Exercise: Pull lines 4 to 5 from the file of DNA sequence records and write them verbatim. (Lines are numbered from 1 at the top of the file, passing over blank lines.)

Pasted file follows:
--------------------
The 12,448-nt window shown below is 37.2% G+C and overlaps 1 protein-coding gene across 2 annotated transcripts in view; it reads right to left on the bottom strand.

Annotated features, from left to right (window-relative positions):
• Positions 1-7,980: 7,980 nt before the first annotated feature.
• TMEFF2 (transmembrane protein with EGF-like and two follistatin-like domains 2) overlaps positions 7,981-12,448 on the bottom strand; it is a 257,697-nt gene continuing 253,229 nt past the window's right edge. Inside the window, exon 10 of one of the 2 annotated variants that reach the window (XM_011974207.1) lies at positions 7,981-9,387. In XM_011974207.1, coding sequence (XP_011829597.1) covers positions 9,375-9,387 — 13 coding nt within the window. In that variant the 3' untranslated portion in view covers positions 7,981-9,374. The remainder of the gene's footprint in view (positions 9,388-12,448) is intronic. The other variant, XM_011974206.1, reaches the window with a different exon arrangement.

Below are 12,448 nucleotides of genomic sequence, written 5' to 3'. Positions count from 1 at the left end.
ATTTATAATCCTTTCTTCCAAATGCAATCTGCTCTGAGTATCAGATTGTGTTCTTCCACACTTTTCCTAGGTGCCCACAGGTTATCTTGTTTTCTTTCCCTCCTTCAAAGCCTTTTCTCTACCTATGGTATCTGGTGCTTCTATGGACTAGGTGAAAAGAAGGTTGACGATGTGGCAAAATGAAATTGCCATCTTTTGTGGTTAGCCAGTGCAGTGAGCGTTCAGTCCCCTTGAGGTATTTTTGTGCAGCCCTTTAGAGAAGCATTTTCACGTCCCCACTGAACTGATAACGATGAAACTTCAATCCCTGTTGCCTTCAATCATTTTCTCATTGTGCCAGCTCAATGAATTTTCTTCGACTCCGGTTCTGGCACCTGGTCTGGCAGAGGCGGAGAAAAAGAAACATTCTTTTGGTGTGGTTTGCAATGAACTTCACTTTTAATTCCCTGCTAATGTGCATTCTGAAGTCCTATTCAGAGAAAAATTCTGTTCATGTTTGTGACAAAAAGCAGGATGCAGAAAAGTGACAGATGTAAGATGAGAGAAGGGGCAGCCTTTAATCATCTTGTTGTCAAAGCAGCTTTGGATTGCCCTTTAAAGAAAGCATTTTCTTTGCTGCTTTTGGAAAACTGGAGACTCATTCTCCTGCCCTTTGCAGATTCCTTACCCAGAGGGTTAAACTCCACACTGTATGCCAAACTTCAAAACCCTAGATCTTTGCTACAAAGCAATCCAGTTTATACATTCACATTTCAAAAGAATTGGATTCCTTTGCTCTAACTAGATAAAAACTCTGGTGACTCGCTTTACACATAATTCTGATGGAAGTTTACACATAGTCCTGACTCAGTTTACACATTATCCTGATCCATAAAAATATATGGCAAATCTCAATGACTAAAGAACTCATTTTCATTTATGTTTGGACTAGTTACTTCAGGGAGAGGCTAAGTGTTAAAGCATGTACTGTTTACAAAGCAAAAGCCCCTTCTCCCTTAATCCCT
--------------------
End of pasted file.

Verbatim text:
• TMEFF2 (transmembrane protein with EGF-like and two follistatin-like domains 2) overlaps positions 7,981-12,448 on the bottom strand; it is a 257,697-nt gene continuing 253,229 nt past the window's right edge. Inside the window, exon 10 of one of the 2 annotated variants that reach the window (XM_011974207.1) lies at positions 7,981-9,387. In XM_011974207.1, coding sequence (XP_011829597.1) covers positions 9,375-9,387 — 13 coding nt within the window. In that variant the 3' untranslated portion in view covers positions 7,981-9,374. The remainder of the gene's footprint in view (positions 9,388-12,448) is intronic. The other variant, XM_011974206.1, reaches the window with a different exon arrangement.

Below are 12,448 nucleotides of genomic sequence, written 5' to 3'. Positions count from 1 at the left end.